A young poet living in the North Wales countryside competes for the most coveted prize of all in Welsh Poetry - that of the chair of the National Eisteddfod, a tradition dating back a ...
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Two Russian soldiers, one battle-seasoned and the other barely into his boots and uniform, are taken prisoner by an anxious Islamic father from a remote village hoping to trade them for his captured son.
A young poet living in the North Wales countryside competes for the most coveted prize of all in Welsh Poetry - that of the chair of the National Eisteddfod, a tradition dating back a hundred years. Before the winner is announced Hedd Wyn gets sent to fight with the English in the trenches of the First World War Written by
Gavin Adams <firstname.lastname@example.org>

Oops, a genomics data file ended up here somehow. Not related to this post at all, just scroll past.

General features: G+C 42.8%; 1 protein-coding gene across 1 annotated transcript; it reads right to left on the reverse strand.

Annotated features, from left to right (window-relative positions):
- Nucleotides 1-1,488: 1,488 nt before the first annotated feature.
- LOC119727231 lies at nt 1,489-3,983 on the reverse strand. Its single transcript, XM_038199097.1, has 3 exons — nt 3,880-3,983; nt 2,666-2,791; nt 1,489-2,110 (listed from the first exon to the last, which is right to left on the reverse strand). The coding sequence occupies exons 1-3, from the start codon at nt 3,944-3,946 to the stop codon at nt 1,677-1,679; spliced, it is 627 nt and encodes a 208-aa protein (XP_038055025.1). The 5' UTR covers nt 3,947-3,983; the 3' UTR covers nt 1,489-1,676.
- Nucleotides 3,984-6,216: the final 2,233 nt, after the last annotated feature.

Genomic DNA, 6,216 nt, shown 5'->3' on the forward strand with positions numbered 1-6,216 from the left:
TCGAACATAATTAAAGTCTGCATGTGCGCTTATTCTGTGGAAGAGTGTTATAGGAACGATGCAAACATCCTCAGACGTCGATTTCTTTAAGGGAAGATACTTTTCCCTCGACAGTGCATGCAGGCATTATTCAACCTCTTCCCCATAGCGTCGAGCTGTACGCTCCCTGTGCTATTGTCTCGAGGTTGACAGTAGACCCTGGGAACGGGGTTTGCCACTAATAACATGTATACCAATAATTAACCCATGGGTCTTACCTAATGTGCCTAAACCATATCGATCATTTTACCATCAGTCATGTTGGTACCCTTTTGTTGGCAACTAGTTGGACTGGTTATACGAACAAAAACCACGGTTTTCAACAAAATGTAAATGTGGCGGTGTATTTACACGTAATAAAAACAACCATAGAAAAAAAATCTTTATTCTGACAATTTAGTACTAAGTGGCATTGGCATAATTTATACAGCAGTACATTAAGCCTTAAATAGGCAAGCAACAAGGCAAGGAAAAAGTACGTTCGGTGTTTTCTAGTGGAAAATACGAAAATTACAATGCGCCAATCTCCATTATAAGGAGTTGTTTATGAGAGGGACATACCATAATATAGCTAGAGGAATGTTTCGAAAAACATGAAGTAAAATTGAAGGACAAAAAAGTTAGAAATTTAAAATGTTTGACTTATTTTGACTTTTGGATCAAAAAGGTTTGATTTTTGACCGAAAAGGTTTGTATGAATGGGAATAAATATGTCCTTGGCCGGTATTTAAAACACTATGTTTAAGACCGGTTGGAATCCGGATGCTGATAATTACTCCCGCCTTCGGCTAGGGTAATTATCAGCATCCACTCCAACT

The valiant preservation of Welsh language and culture
The Welsh have been valiantly preserving and promoting their beleaguered language and culture. In recent years, the Welsh film industry blossomed, with such inventive slices-of-life as LEAVING LENIN (1993), which was filmed in St. Petersburg, shown at international film festivals and garnered considerable interest and accolades. It showed to the world that the Welsh language is very much alive.
HEDD WYN is another example, as it depicts the life and death of one of Wales' greatest poets. Ellis Evans (Huw Garmon), under the pen name ÒHedd WynÓ writes thoughtful, spare verse which wins kudos from his countrymen. The son of a farmer, he isn't as educated as some bards, but his kind and genuine nature fuels his talent.
The film evinces his pastoral existence in his native village, his richly nuanced relationships with three different women, his reluctant transformation into a soldier, and his eventual sacrifice in World War I. More a biopic than an exploration of poetic inspiration, the film nonetheless has its lyrical moments, and was nominated for a Best Foreign Language Film Oscar.
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